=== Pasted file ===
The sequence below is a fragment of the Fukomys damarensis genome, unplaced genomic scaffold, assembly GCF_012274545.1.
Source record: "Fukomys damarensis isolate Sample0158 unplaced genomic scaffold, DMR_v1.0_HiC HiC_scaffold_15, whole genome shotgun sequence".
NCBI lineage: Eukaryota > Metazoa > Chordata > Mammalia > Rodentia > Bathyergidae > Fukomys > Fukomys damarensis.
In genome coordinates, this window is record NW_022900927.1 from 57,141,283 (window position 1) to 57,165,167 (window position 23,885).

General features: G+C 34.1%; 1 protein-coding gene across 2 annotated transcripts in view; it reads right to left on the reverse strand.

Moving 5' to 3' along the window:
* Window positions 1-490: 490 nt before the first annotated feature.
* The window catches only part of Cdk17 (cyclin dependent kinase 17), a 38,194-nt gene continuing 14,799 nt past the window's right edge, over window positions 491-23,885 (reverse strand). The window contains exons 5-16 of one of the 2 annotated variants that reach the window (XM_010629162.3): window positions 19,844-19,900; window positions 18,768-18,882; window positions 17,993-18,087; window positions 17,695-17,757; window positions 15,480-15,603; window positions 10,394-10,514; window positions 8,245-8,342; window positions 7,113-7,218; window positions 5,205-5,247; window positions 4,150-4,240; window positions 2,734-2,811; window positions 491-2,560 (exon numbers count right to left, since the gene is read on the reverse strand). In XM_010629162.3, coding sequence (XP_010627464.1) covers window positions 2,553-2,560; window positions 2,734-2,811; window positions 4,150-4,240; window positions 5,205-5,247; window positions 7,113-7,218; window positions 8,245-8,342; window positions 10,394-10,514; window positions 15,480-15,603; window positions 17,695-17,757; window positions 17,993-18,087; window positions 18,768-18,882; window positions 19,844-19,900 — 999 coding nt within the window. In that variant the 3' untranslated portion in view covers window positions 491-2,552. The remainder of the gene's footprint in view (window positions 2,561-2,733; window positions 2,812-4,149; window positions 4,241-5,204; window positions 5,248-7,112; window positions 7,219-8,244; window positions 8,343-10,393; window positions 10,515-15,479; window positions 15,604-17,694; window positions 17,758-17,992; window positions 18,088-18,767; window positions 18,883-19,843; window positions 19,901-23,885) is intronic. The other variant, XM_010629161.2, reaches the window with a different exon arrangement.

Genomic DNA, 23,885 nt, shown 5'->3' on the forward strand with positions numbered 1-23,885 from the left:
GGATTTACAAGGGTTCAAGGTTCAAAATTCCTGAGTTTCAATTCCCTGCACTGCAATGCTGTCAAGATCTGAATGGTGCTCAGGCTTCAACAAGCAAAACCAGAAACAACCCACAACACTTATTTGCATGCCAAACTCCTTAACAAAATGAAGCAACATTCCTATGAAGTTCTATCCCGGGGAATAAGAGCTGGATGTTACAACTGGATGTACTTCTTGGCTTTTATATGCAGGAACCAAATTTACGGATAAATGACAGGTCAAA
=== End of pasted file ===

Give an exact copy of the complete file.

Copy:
The sequence below is a fragment of the Fukomys damarensis genome, unplaced genomic scaffold, assembly GCF_012274545.1.
Source record: "Fukomys damarensis isolate Sample0158 unplaced genomic scaffold, DMR_v1.0_HiC HiC_scaffold_15, whole genome shotgun sequence".
NCBI lineage: Eukaryota > Metazoa > Chordata > Mammalia > Rodentia > Bathyergidae > Fukomys > Fukomys damarensis.
In genome coordinates, this window is record NW_022900927.1 from 57,141,283 (window position 1) to 57,165,167 (window position 23,885).

General features: G+C 34.1%; 1 protein-coding gene across 2 annotated transcripts in view; it reads right to left on the reverse strand.

Moving 5' to 3' along the window:
* Window positions 1-490: 490 nt before the first annotated feature.
* The window catches only part of Cdk17 (cyclin dependent kinase 17), a 38,194-nt gene continuing 14,799 nt past the window's right edge, over window positions 491-23,885 (reverse strand). The window contains exons 5-16 of one of the 2 annotated variants that reach the window (XM_010629162.3): window positions 19,844-19,900; window positions 18,768-18,882; window positions 17,993-18,087; window positions 17,695-17,757; window positions 15,480-15,603; window positions 10,394-10,514; window positions 8,245-8,342; window positions 7,113-7,218; window positions 5,205-5,247; window positions 4,150-4,240; window positions 2,734-2,811; window positions 491-2,560 (exon numbers count right to left, since the gene is read on the reverse strand). In XM_010629162.3, coding sequence (XP_010627464.1) covers window positions 2,553-2,560; window positions 2,734-2,811; window positions 4,150-4,240; window positions 5,205-5,247; window positions 7,113-7,218; window positions 8,245-8,342; window positions 10,394-10,514; window positions 15,480-15,603; window positions 17,695-17,757; window positions 17,993-18,087; window positions 18,768-18,882; window positions 19,844-19,900 — 999 coding nt within the window. In that variant the 3' untranslated portion in view covers window positions 491-2,552. The remainder of the gene's footprint in view (window positions 2,561-2,733; window positions 2,812-4,149; window positions 4,241-5,204; window positions 5,248-7,112; window positions 7,219-8,244; window positions 8,343-10,393; window positions 10,515-15,479; window positions 15,604-17,694; window positions 17,758-17,992; window positions 18,088-18,767; window positions 18,883-19,843; window positions 19,901-23,885) is intronic. The other variant, XM_010629161.2, reaches the window with a different exon arrangement.

Genomic DNA, 23,885 nt, shown 5'->3' on the forward strand with positions numbered 1-23,885 from the left:
GGATTTACAAGGGTTCAAGGTTCAAAATTCCTGAGTTTCAATTCCCTGCACTGCAATGCTGTCAAGATCTGAATGGTGCTCAGGCTTCAACAAGCAAAACCAGAAACAACCCACAACACTTATTTGCATGCCAAACTCCTTAACAAAATGAAGCAACATTCCTATGAAGTTCTATCCCGGGGAATAAGAGCTGGATGTTACAACTGGATGTACTTCTTGGCTTTTATATGCAGGAACCAAATTTACGGATAAATGACAGGTCAAA